In­ter­na­tional di­men­sions of U.S. debt

Deficits in the range pro­jected by Mr. Orszag al­most cer­tainly would re­quire the United States to be­come in­creas­ingly in­debted to for­eign coun­tries, which owned 45 per­cent of Amer­ica’s pub­licly held debt at the end of fis­cal year 2007 (up from 15 per­cent in 1985).

“The fed­eral debt will grow at an un­sus­tain­able rate, which means more bor­row­ing from China, more bor­row­ing from Ja­pan and more bor­row­ing from oil ex­porters like Saudi Ara­bia,” said Sen. Kent Con­rad, North Dakota Demo­crat, who chairs the Se­nate Bud­get Com­mit­tee. As for­eign in­vestors hold larger shares of U.S. gov­ern­ment debt, in­ter­est pay­ments on that debt would in­creas­ingly go abroad.

Years ago, a stan­dard Eco­nomics 101 ar­gu­ment held that the na­tional debt was not a prob­lem be­cause we owed nearly all of it to our­selves and Amer­i­cans re­ceived the in­ter­est pay­ments. If that was true in 1970, when for­eign­ers owned 5 per­cent of pub­licly held debt, it can­not be true to­day, with for­eign in­vestors own­ing 45 per­cent of that debt.

If for­eign in­vestors balk at fi­nanc­ing ever-larger U.S. gov­ern­ment debts, per­haps be­cause they fear a de­pre­ci­at­ing dol­lar, then the deficits would have to be fi­nanced in­ter­nally. This, too, would tend to raise in­ter­est rates be­cause the U.S. econ­omy has so lit­tle sav­ings to­day.

Pres­i­den­tial prom­ises

Just as Pres­i­dent Clin­ton felt com­pelled to break his cam­paign prom­ise to en­act a mid­dle-class tax cut in or­der to con­cen­trate on re­duc­ing a bud­get deficit that av­er­aged 4.6 per­cent of GDP dur­ing 1990 and 1991 and 4.8 per­cent through­out the 1980s, the next pres­i­dent may be forced to re­ar­range pri­or­i­ties in the face of the un­end­ing on­slaught of red ink that will greet him on Inau­gu­ra­tion Day.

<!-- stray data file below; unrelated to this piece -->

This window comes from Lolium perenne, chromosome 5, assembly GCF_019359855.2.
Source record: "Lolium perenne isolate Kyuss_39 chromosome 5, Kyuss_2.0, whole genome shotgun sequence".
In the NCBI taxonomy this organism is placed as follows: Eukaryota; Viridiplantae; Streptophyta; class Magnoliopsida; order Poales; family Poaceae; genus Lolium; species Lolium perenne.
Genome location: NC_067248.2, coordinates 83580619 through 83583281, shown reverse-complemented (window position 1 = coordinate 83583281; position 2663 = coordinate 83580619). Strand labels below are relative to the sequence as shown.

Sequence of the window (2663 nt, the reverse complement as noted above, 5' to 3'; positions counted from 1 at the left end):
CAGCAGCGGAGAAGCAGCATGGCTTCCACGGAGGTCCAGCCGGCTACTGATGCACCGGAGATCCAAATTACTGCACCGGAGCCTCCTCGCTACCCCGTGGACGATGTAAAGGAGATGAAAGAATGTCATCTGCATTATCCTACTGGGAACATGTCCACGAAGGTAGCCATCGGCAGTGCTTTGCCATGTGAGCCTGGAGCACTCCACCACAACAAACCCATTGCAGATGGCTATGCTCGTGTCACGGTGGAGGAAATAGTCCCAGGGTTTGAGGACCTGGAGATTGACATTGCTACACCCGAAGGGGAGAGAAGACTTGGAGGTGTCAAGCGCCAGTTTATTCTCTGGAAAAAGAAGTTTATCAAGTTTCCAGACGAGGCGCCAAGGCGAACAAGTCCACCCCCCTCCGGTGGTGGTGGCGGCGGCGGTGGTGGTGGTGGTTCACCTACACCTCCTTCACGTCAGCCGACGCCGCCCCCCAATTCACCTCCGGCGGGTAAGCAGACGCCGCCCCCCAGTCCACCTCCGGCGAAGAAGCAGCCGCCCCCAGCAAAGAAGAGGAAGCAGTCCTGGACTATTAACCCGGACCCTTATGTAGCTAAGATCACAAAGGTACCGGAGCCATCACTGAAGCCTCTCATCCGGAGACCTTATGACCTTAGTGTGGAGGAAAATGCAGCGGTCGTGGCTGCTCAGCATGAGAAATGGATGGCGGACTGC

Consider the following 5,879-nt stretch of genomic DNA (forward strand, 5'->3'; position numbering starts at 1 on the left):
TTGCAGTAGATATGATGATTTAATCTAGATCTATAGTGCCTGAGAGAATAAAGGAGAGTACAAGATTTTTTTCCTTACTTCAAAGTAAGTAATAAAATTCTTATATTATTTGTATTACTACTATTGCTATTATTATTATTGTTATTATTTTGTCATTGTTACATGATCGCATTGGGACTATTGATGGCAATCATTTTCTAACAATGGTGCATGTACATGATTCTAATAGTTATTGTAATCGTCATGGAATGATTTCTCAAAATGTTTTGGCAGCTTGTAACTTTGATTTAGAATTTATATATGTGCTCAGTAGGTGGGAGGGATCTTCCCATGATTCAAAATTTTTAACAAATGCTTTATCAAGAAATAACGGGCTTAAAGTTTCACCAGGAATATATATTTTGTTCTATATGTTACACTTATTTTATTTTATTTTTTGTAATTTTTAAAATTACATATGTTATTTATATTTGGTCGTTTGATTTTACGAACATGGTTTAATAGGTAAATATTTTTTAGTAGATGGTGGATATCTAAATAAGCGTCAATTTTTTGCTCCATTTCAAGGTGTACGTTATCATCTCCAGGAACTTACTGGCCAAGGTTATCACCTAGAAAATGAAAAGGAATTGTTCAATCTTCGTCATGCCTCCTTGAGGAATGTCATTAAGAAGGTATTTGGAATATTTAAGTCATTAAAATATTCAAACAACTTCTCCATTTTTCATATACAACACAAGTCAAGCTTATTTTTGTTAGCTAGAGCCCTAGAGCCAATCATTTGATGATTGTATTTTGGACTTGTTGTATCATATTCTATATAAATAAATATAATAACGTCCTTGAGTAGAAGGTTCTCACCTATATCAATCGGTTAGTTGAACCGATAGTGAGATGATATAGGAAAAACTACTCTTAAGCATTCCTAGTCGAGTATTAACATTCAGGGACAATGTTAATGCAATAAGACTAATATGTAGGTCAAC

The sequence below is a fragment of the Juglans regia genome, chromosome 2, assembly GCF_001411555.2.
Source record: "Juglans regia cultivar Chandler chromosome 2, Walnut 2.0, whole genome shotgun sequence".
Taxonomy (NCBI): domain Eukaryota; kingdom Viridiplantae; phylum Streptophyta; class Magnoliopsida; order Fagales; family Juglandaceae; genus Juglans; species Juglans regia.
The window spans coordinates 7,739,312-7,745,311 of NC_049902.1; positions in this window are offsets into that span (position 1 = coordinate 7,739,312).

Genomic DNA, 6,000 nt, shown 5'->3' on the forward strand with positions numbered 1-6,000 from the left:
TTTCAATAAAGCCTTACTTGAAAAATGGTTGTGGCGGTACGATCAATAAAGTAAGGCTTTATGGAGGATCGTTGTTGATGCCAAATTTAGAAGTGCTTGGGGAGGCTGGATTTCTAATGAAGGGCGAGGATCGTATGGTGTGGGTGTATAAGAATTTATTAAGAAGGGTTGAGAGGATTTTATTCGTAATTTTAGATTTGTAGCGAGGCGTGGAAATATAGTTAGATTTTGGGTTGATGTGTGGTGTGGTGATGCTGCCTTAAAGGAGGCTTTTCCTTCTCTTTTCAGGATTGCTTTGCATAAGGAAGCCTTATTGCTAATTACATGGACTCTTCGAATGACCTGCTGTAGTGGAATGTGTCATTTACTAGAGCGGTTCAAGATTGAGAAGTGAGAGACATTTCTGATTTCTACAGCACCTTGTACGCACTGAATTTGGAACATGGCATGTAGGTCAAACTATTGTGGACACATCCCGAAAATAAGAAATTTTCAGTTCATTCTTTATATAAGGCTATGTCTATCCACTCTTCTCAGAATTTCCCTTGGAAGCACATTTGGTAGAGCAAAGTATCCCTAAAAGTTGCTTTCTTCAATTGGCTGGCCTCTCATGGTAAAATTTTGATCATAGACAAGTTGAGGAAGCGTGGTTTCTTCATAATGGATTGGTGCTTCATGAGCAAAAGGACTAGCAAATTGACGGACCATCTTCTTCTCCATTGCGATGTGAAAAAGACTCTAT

In­her­it­ing an an­nual bud­get deficit nor th of $500 bil­lion, which is far more likely on its way to $1 tril­lion than to zero, a Pres­i­dent Obama could feel con­strained by the mar­kets, if not by a Demo­cratic Congress, in his ef­forts to dra­mat­i­cally ex­pand gov­ern­ment-sub­si­dized health-in­sur­ance cov­er­age ($65 bil­lion per year) and to elim­i­nate the “dough­nut hole” in the Medi­care pre­scrip­tion-drug pro­gram ($43 bil­lion per year). Those are only the health pro­grams.

Just as Mr. Clin­ton deep-sixed his mid­dle-class tax cut in 1993, will Mr. Obama feel obliged to can­cel or de­lay his re­fund­able “Make Work Pay” tax credit ($72 bil­lion per year), his re­fund­able “Saver’s” tax credit ($21 bil­lion per year), his re­fund­able col­lege tax credit ($13 bil­lion per year) and his re­fund­able “Uni­ver­sal Mort­gage” tax credit ($13 bil­lion per year)? What will be­come of his $15 bil­lion per year green-tech­nol­ogy pro­gram, his $6 bil­lion per year in­fra­struc­ture-rein­vest­ment bank and his $15 bil­lion per year in­crease in ba­sic re­search? (The cost es­ti­mates were pro­vided by the Com­mit­tee for a Re­spon­si­ble Fed­eral Bud­get.)

In an en­vi­ron­ment of half-tril­lion-dol­lar deficits on their way to be­ing dou­bled, where might a Pres­i­dent McCain find the funds to fi­nance the re­duc­tion in the top cor­po­rate in­come-tax rate from 35 per­cent to 25 per­cent, which could cost $68 bil­lion per year?

Im­pact on the na­tional debt

Large bud­get deficits will, of course, raise the na­tional debt, which was $5.6 tril­lion at the end of fis­cal 2000. It is now $9.6 tril­lion. Be­fore con­sid­er­a­tion of any costs from the Fan­nie and Fred­die takeover, the na­tional debt would in­crease by $10 tril­lion dur­ing the next 10 years un­der the plau­si­ble sce­nario that Mr. Orszag out­lined.

The na­tional debt, which ex­ceeded 120 per­cent of GDP at the end of World War II, reached its post­war low of 33 per­cent of GDP in 1981. It is 67 per­cent to­day. Un­der Mr. Orszag’s fis­cal sce­nario, the na­tional debt would reach 87 per­cent of GDP in 2018. That also as­sumes no re­ces­sions, which al­ways cause the deficit and the na­tional debt to rise faster than oth­er­wise.